Lillia Key was in a bind. For 21 years, she’s run Lenore’s Kitchen, a catering business in the Marquette Park neighborhood. Her company does plenty of work with CPS, the city of Chicago and other public entities that don’t pay until well after she’s completed the contract — sometimes upward of 45 days later.
Waiting for checks had left her strapped. She needed a $15,000 loan to act as a bridge to finance new outlays and pay her five employees until she received the payouts from her city contracts. “I would have been in big trouble. For the last 21 years, I’ve pretty much paid everything out of pocket. Everything’s been put into Lenore’s Kitchen,” she says.
You know the next part of the story. Business owner heads to bank, sits across from sympathetic loan officer, smiles bravely and listens to the rejection. “They were saying [lack of] credit as well as not enough collateral,” Key says.
For Key and other small business owners, getting the time of day from traditional lenders can be difficult, even if they have a solid model and respectable cash flow. Many, like Key, don’t have the requisite credit history or collateral.
Roxanne Nava, the city’s chief small business officer, spent 15 years doing middle-market lending before making her way into the public sector. “It’s not financially feasible for a bank to do a small loan just because of the economies of scale,” she says.
The loan officer at Charter One told Key as much. But that’s when he caught her by surprise. “He said, ‘Our goal is that if we can’t help you, we’ll find the resources who can help,’” Key says.
The officer made a call to Accion Chicago, a nonprofit small-business lender. After meeting with a loan officer at Accion, Key had secured a $15,000 loan. “It provided some breathing room to meet payroll and additional expenses,” she says.
Last year, Accion doled out about 425 small-business loans in Chicago; the average size of each was around $8,000. The fund has been going like gangbusters in recent years. Jonathan Brereton, Accion’s CEO, pegs its annual growth rate over the past five years at 20 to 30 percent. Still, Brereton’s organization only lends to about 1 out of every 10 entrepreneurs that come through the door.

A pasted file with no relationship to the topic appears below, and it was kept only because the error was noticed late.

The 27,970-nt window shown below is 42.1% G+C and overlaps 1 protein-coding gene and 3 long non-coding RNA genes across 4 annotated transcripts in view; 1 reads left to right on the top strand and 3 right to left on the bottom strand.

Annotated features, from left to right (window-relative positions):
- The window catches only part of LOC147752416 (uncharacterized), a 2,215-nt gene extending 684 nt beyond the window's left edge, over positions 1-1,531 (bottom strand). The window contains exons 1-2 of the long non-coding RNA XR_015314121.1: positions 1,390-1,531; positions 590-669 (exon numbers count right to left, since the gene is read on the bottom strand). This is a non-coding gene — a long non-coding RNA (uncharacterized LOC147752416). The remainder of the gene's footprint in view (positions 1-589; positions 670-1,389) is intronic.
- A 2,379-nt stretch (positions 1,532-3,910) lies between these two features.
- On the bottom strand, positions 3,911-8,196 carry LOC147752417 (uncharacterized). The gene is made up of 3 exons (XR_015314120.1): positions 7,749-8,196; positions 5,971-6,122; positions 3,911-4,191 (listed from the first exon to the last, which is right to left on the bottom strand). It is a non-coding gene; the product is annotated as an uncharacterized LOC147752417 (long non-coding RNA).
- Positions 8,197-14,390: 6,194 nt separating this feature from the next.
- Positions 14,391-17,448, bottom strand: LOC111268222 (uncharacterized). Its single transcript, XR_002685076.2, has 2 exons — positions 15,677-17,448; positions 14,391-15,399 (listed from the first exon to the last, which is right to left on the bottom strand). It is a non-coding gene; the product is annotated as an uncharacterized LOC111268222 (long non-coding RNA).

“We don’t want businesses to fail, so we’re careful on the underwriting side,” he says. “Both a bank and us are going to care about cash flow. But a bank is also looking for collateral as a repayment source, and we’re not interested in that.”
Lately, Accion’s had a little more money to play with. In May 2012, the city launched the Chicago Microlending Initiative (CMI), a fund seeded with $1 million for microlending and training two new lenders, the Women’s Development Business Center and the Chicago Neighborhood Initiatives. Mayor Rahm Emanuel announced last week that Accion and the new lenders had doled out $650,000 of the pot and expect to lend the rest by Dec. 1. Both Key and Moore’s loans came out of funds allocated by the CMI.
The loan funds revolve, and a default rate that hovers around 5 percent means that the cash the city allocated to expand the loan pool will continue to be used. However, come December, when the first round of funds is scheduled to run out, Accion’s Brereton says the pace of loans could slow if the city doesn’t commit more cash to the Initiative. “We’re definitely looking at there being a shortfall on that front,” he says.
For now, Key’s paid off her loan and found a new customer. Last week, she catered a meeting of Accion’s small business advisory council.
Photo by Heath Sharp